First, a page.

How To Fight For Coverage Of Eating Disorder Treatment
Some patients need residential care, others need outpatient care, and still others whose bodies have been impaired medically need physical treatment in the hospital. Often patients need some follow-up care for months or years, and many patients relapse. The nature of both the physical and mental component of eating disorders makes them one of the most complex mental disorders to treat, says Grefe.
Some health insurers don't cover eating disorders at all, trying to minimize their risk of an expensive health problem. Others cover a 30-day residential treatment and/or some outpatient therapy with an eating disorder specialist or psychiatrist, but often with a lifetime limit on visits.
In addition, when insurance companies do cover treatment, they often base "wellness" on the person's body mass index (BMI), not on the psychiatric care needed after the patient reaches the required BMI.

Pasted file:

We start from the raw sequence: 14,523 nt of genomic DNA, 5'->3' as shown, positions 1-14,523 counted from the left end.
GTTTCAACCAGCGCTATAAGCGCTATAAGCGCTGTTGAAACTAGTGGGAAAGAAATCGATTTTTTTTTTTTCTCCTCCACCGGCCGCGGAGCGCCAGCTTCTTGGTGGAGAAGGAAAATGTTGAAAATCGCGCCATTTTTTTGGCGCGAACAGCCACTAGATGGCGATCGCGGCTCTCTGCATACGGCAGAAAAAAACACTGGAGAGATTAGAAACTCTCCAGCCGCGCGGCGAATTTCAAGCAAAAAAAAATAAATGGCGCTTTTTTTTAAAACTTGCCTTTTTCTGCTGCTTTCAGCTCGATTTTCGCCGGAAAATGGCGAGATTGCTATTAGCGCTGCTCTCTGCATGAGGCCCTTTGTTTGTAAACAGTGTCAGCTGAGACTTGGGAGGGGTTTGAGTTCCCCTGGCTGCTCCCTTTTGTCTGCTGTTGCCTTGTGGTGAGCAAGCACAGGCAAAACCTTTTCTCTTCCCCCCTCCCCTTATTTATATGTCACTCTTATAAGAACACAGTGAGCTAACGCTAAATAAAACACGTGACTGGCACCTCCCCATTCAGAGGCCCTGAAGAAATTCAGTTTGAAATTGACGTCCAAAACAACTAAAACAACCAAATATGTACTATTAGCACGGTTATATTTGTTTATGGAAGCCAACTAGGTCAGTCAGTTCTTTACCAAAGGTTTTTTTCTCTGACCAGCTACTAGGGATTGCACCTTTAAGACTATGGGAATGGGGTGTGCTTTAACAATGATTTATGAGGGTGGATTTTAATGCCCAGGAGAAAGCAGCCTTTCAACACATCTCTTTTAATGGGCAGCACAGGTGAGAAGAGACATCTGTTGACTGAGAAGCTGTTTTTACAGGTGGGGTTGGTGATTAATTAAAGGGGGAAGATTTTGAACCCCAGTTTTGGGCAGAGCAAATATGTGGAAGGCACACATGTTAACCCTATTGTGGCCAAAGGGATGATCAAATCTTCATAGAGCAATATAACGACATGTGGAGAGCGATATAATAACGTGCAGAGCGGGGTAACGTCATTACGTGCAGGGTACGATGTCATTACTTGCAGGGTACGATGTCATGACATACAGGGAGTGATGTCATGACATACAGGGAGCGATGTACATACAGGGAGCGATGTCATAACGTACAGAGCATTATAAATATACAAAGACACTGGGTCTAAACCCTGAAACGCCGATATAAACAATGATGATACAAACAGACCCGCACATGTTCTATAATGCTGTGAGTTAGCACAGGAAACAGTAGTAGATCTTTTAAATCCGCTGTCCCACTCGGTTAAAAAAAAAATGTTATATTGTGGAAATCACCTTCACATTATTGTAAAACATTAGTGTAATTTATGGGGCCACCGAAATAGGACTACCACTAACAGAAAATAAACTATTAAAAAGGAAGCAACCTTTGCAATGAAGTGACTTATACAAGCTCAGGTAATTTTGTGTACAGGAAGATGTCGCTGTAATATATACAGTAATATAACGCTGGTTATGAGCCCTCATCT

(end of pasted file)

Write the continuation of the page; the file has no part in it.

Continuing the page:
Insurers can also refuse coverage if a patient's BMI is not low enough. The Federal Substance Abuse and Mental Health Administration determined that a BMI of 17.5 is a "strict indicator" of anorexia, yet some insurers require patients to have a BMI of less than 15 to qualify for residential treatment, says MacDonald.According to BMI calculators, a 5-foot-5-inch woman would weigh 106 pounds with a BMI of 17.6. The same woman would weigh 90 pounds with a BMI of 15. Yet patients and doctors are left to play an insurance "game" in hopes of scoring treatment coverage. Because eating disorder treatment is covered more fully when physical symptoms are the priority, if someone is seriously underweight they often don't want the doctor to document it as an eating disorder (meaning a mental disorder) because they'll get better coverage under a physical illness. "You save them physically but don't do anything to help the mental side of it," says Grefe. "If you want an insurance company to pay, you need to get them to treat the symptoms," says Katherine Woodfield, a New Jersey-based insurance broker. "In some cases, keeping the patient alive and getting the weight on is part of the battle. The mental illness component still exists, but if you want insurance to pay, they need a physical problem."
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